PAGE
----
I visited the new Coppa Ristorante Italiano a couple of weeks ago, curious about the reincarnation of what is now the late Catalan. Hailed as an upscale Italian restaurant, Coppa had a surprisingly informal, somewhat abbreviated one-page menu made up primarily of starters, pizza, and pasta.
The short menu certainly made the food selections easy, however. I decided to snack on their house-made meatballs, which my server told me were hand-made each day by Coppa Executive Chef Brandi Key. Served in an earthenware dish with a bit of tomato sauce, the meatballs were a solid effort flavor-wise, but needed some sort of accompaniment, like a bread or pasta.
Although we had table reservations, my friend and I decided to grab a couple of seats at the bar after the happy hour crowd cleared out. At the suggestion of the bartender, we ordered what he called their signature pizza, the rather plebeian sounding "ham and eggs." Made with thinly sliced coppa and baked-in quail eggs, the pizza was in fact excellent. The crust was perfection: light, thin and airy, yet crisp and easy to bite into so as not to cut up the roof of your mouth. The savoriness of the coppa complemented the tomato-sauce, while the quail egg added some creaminess and a soft contrasting texture.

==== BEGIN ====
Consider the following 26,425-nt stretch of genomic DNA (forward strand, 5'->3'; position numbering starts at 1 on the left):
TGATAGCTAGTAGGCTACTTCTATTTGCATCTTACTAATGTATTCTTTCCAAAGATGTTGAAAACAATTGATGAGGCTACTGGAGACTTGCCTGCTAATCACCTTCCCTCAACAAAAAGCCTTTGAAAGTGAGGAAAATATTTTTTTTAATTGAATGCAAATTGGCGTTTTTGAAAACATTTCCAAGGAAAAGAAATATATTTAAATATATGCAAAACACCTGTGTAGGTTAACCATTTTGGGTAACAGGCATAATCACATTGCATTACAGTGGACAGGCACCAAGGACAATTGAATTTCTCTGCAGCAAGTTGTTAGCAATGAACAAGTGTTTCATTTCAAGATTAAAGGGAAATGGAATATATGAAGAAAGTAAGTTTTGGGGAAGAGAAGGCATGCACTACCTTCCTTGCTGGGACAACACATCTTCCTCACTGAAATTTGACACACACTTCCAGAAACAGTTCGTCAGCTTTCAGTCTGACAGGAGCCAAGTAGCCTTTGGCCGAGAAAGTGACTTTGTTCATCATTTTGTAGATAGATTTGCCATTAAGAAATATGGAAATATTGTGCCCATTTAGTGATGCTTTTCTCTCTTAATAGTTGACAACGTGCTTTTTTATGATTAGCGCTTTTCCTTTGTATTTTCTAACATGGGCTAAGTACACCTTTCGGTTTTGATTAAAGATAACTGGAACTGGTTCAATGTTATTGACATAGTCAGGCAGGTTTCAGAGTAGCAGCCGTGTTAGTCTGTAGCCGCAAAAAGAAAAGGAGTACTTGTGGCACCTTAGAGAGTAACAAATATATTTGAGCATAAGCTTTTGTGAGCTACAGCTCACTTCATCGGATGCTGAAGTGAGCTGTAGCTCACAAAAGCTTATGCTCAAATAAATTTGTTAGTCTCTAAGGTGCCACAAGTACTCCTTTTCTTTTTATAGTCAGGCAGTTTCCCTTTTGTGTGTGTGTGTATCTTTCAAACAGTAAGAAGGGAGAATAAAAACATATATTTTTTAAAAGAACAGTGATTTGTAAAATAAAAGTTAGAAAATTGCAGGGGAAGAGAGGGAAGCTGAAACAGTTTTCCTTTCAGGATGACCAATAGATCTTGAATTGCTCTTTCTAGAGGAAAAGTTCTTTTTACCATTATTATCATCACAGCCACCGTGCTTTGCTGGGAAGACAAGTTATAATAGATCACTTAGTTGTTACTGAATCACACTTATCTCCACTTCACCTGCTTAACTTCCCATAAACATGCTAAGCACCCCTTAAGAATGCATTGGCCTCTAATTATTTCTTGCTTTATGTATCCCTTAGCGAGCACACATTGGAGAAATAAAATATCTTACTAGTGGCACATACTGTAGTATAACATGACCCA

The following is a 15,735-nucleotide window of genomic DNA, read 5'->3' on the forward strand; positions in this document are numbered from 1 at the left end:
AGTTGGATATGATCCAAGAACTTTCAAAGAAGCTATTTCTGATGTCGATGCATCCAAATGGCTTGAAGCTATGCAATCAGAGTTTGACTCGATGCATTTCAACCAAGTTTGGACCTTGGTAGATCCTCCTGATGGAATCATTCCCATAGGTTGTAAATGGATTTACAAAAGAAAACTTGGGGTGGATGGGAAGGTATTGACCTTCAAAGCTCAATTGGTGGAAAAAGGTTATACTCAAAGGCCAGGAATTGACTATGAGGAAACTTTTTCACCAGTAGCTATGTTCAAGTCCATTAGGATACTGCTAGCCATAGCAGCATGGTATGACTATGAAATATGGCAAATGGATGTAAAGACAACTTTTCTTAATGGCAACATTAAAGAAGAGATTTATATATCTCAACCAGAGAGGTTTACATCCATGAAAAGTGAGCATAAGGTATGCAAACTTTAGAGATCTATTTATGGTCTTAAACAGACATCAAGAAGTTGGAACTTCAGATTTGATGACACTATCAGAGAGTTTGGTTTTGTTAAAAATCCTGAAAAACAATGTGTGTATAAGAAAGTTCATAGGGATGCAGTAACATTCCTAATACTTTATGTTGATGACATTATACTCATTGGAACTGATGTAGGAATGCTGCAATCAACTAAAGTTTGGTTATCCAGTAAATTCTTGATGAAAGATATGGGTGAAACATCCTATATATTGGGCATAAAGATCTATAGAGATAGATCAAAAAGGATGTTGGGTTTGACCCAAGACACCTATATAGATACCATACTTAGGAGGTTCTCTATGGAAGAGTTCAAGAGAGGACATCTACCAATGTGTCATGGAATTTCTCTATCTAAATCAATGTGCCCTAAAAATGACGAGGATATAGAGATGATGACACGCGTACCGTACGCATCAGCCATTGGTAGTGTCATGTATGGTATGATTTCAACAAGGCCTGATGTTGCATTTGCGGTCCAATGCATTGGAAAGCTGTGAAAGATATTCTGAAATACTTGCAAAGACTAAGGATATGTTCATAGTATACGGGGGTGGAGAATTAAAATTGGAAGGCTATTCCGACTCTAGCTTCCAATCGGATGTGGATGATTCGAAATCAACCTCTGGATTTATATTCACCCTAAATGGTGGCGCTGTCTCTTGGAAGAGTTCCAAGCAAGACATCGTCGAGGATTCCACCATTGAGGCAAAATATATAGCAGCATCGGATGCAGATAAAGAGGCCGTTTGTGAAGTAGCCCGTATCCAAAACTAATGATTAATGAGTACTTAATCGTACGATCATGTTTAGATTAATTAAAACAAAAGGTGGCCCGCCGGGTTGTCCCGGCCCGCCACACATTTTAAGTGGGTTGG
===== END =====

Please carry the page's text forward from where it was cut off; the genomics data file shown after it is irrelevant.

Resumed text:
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The only drawback to the pizza was the pricing. The "ham and eggs" cost a whopping $18 for a 14 inch, six-slice pizza. Conversely, the wine was extremely reasonably priced. Where other restaurants may mark up their wines three to five times over, the wine markup at Coppa was approximately 1.5 times the cost. We ordered a very good bottle of Ridge York Creek Zinfandel for $40, for instance, which would probably have been upwards of $60 elsewhere.
For a wine drinker, the tradeoff is not a bad one. After all, wouldn't you rather pay more for pizza and less for wine?